US man pleads guilty to fighting for Somali militants

A file photo taken on March 5, 2012 shows Al-Qaeda linked al-Shebab recruits walking down a street in the Deniile district of the Somalian capital, Mogadishu, following their graduation. (AFP)
Updated 10 September 2017
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US man pleads guilty to fighting for Somali militants

WASHINGTON: A US man who joined Somalia’s Al-Shabab insurgents and allegedly attacked Kenyan peacekeepers in Somalia pleaded guilty Friday to supporting a foreign terror group.
Baltimore native Maalik Alim Jones, 32, was accused of joining the rebels in 2011 where he took small arms training and joined attacks by Al-Shabab’s Jaysh Ayman commando unit against African Union troops sent to help stabilize the long-troubled country.
Jones spent four years in the country and appeared together with other Al-Shabab fighters in videos recovered from a cellphone on the body of a Al-Shabab fighter killed in an attack.
Federal prosecutors presented evidence that he had trained in using assault rifles and rocket-propelled grenades while with the Al-Shabab militants, an officially designated foreign terrorist organization by the US.
Jones, who according to the Baltimore Sun grew up in the city’s African-American Muslim community, was arrested by Somali authorities in 2015 as he tried to board a boat to Yemen.
He was then repatriated to the United States where he first pleaded not guilty to terror-related charges.
“As he admitted in court today, Maalik Jones traveled to Somalia, was trained by Al-Shabab in the use of an AK-47 and rocket-propelled grenades and took up arms for four years as a terrorist fighter,” said Acting US Attorney Joon H. Kim in a statement.
“For his allegiance to this lawless, terrorist organization that vows to destroy America and its values, Maalik Jones been held to account in an American court of law.”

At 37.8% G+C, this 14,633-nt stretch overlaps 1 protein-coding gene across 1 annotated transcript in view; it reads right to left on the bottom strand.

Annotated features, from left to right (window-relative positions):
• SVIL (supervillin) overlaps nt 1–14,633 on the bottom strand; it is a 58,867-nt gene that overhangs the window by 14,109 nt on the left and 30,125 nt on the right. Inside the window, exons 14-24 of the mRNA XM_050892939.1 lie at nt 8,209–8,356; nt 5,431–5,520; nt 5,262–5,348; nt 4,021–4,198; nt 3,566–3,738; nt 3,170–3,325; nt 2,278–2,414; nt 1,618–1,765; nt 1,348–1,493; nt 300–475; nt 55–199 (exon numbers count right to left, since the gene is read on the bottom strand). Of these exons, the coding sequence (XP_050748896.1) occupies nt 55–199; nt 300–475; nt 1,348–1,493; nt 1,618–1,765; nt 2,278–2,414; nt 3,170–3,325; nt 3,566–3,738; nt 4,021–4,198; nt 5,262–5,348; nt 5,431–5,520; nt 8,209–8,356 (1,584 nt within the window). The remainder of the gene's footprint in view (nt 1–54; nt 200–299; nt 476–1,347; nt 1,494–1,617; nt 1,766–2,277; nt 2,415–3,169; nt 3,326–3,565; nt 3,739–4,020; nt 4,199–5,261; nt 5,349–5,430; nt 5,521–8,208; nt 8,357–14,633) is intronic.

Maalik faces a range of charges that bring up to life imprisonment, and a minimum of 30 years on firearms-related charges. He will be sentenced on Jan. 25.


New York City Mayor de Blasio ends 2020 presidential bid

Updated 20 September 2019

New York City Mayor de Blasio ends 2020 presidential bid

  • The mayor, who is barred from seeking a third four-year term in New York in 2021, struggled to build a national profile and stand out in a crowded field
  • De Blasio had failed to qualify for a Sept. 12 debate that featured the 10 leading candidates for the party’s nomination

NEW YORK: New York City Mayor Bill de Blasio on Friday said during an MSNBC television appearance that he was dropping out of the 2020 presidential campaign.
De Blasio, 58, launched his candidacy in May with the central campaign message “Working People First,” becoming the 24th Democrat to attempt to take on President Donald Trump in next year’s election.
The mayor, who is barred from seeking a third four-year term in New York in 2021, struggled to build a national profile and stand out in a crowded field that includes former Vice President Joe Biden and a long list of experienced politicians.
News of the mayor ending his presidential bid was greeted with sarcasm by Trump.
“Oh no, really big political news, perhaps the biggest story in years! Part time Mayor of New York City, @BilldeBlasio, who was polling at a solid ZERO but had tremendous room for growth, has shocking dropped out of the Presidential race,” Trump tweeted early on Friday. “NYC is devastated, he’s coming home!“
De Blasio had registered little support in polls and was eclipsed by progressive US senators Bernie Sanders and Elizabeth Warren.
De Blasio said on MSNBC’s “Morning Joe” that a “central reason” for his decision was the party’s rules for qualifying for televised debates. He had failed to qualify for a Sept. 12 debate that featured the 10 leading candidates for the party’s nomination.
“The bar is so high so early that for a lot of us — clearly, some of my fellow chief executives, governors — couldn’t make that cut,” de Blasio said. “It’s clear to me it’s a high bar, and that it’s one I’m not going to be able to meet.”
De Blasio had emphasized during the campaign a list of progressive wins under his leadership, including universal pre-kindergarten, the end of the policing practice known as stop-and-frisk and paid sick leave, all in a city that has a bigger population, more than 8 million, than most US states.
Most New Yorkers had appeared unenthused about de Blasio’s presidential aspirations. A Quinnipiac University poll in April found more than three-quarters of New Yorkers did not feel he should make a White House bid.